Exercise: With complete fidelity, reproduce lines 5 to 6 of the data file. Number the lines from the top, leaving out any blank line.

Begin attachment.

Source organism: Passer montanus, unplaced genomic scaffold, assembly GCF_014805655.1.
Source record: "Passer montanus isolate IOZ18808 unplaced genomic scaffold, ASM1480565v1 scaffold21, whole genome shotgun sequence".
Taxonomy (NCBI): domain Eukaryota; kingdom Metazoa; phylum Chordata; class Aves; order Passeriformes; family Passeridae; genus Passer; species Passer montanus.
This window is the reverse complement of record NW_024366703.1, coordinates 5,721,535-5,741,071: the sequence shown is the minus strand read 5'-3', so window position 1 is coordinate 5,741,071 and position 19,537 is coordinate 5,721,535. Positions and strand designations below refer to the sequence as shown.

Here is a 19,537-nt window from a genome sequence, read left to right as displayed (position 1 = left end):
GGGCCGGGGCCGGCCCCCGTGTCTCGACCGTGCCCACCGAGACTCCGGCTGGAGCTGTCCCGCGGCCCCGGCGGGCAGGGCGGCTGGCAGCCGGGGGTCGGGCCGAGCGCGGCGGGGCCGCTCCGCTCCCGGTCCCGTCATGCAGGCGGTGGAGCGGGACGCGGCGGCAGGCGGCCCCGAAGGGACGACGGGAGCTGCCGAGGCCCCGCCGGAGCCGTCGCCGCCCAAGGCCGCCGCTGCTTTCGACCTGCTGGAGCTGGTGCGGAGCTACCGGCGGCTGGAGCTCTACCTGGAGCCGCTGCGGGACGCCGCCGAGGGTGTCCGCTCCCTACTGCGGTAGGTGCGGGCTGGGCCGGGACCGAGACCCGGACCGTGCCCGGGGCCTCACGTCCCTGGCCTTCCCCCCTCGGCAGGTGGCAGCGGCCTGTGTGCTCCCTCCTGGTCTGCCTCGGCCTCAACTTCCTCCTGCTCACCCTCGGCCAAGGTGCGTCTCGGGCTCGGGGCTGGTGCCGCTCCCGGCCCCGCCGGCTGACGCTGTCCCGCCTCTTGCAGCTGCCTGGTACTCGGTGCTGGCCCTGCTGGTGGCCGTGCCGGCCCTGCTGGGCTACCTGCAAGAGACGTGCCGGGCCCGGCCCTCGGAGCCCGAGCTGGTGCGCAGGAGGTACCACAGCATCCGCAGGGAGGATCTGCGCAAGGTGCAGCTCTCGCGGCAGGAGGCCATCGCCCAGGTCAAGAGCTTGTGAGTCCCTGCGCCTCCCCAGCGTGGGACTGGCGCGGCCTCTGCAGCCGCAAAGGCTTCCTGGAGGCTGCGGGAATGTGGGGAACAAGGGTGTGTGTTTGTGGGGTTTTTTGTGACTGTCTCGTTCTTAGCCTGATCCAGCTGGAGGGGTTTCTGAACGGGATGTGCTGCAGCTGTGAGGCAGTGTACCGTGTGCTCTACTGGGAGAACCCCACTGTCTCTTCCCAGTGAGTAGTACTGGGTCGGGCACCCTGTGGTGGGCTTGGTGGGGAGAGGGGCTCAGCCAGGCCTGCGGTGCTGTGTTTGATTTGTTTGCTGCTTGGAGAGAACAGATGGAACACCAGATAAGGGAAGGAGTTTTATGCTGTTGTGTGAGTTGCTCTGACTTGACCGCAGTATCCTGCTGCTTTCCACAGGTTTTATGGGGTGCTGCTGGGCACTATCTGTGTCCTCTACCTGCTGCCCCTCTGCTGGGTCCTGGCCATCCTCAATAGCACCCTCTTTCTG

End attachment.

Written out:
Here is a 19,537-nt window from a genome sequence, read left to right as displayed (position 1 = left end):
GGGCCGGGGCCGGCCCCCGTGTCTCGACCGTGCCCACCGAGACTCCGGCTGGAGCTGTCCCGCGGCCCCGGCGGGCAGGGCGGCTGGCAGCCGGGGGTCGGGCCGAGCGCGGCGGGGCCGCTCCGCTCCCGGTCCCGTCATGCAGGCGGTGGAGCGGGACGCGGCGGCAGGCGGCCCCGAAGGGACGACGGGAGCTGCCGAGGCCCCGCCGGAGCCGTCGCCGCCCAAGGCCGCCGCTGCTTTCGACCTGCTGGAGCTGGTGCGGAGCTACCGGCGGCTGGAGCTCTACCTGGAGCCGCTGCGGGACGCCGCCGAGGGTGTCCGCTCCCTACTGCGGTAGGTGCGGGCTGGGCCGGGACCGAGACCCGGACCGTGCCCGGGGCCTCACGTCCCTGGCCTTCCCCCCTCGGCAGGTGGCAGCGGCCTGTGTGCTCCCTCCTGGTCTGCCTCGGCCTCAACTTCCTCCTGCTCACCCTCGGCCAAGGTGCGTCTCGGGCTCGGGGCTGGTGCCGCTCCCGGCCCCGCCGGCTGACGCTGTCCCGCCTCTTGCAGCTGCCTGGTACTCGGTGCTGGCCCTGCTGGTGGCCGTGCCGGCCCTGCTGGGCTACCTGCAAGAGACGTGCCGGGCCCGGCCCTCGGAGCCCGAGCTGGTGCGCAGGAGGTACCACAGCATCCGCAGGGAGGATCTGCGCAAGGTGCAGCTCTCGCGGCAGGAGGCCATCGCCCAGGTCAAGAGCTTGTGAGTCCCTGCGCCTCCCCAGCGTGGGACTGGCGCGGCCTCTGCAGCCGCAAAGGCTTCCTGGAGGCTGCGGGAATGTGGGGAACAAGGGTGTGTGTTTGTGGGGTTTTTTGTGACTGTCTCGTTCTTAGCCTGATCCAGCTGGAGGGGTTTCTGAACGGGATGTGCTGCAGCTGTGAGGCAGTGTACCGTGTGCTCTACTGGGAGAACCCCACTGTCTCTTCCCAGTGAGTAGTACTGGGTCGGGCACCCTGTGGTGGGCTTGGTGGGGAGAGGGGCTCAGCCAGGCCTGCGGTGCTGTGTTTGATTTGTTTGCTGCTTGGAGAGAACAGATGGAACACCAGATAAGGGAAGGAGTTTTATGCTGTTGTGTGAGTTGCTCTGACTTGACCGCAGTATCCTGCTGCTTTCCACAGGTTTTATGGGGTGCTGCTGGGCACTATCTGTGTCCTCTACCTGCTGCCCCTCTGCTGGGTCCTGGCCATCCTCAATAGCACCCTCTTTCTG